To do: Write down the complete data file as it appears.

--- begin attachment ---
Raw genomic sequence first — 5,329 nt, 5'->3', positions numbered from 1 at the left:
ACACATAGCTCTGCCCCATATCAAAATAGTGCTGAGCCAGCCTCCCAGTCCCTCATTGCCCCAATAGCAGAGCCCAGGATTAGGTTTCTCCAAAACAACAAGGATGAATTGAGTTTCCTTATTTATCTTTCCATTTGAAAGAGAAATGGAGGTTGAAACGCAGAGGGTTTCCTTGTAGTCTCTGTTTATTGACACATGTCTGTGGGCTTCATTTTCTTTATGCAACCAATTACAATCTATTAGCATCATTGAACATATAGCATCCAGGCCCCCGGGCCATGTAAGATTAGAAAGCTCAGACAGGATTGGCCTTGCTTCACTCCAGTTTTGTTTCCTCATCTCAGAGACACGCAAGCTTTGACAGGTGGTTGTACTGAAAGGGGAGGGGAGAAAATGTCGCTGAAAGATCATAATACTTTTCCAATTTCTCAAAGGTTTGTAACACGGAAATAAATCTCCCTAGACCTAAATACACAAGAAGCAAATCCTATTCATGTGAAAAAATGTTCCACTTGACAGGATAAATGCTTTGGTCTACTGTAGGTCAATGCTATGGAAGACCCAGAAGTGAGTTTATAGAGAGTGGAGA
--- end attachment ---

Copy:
Raw genomic sequence first — 5,329 nt, 5'->3', positions numbered from 1 at the left:
ACACATAGCTCTGCCCCATATCAAAATAGTGCTGAGCCAGCCTCCCAGTCCCTCATTGCCCCAATAGCAGAGCCCAGGATTAGGTTTCTCCAAAACAACAAGGATGAATTGAGTTTCCTTATTTATCTTTCCATTTGAAAGAGAAATGGAGGTTGAAACGCAGAGGGTTTCCTTGTAGTCTCTGTTTATTGACACATGTCTGTGGGCTTCATTTTCTTTATGCAACCAATTACAATCTATTAGCATCATTGAACATATAGCATCCAGGCCCCCGGGCCATGTAAGATTAGAAAGCTCAGACAGGATTGGCCTTGCTTCACTCCAGTTTTGTTTCCTCATCTCAGAGACACGCAAGCTTTGACAGGTGGTTGTACTGAAAGGGGAGGGGAGAAAATGTCGCTGAAAGATCATAATACTTTTCCAATTTCTCAAAGGTTTGTAACACGGAAATAAATCTCCCTAGACCTAAATACACAAGAAGCAAATCCTATTCATGTGAAAAAATGTTCCACTTGACAGGATAAATGCTTTGGTCTACTGTAGGTCAATGCTATGGAAGACCCAGAAGTGAGTTTATAGAGAGTGGAGA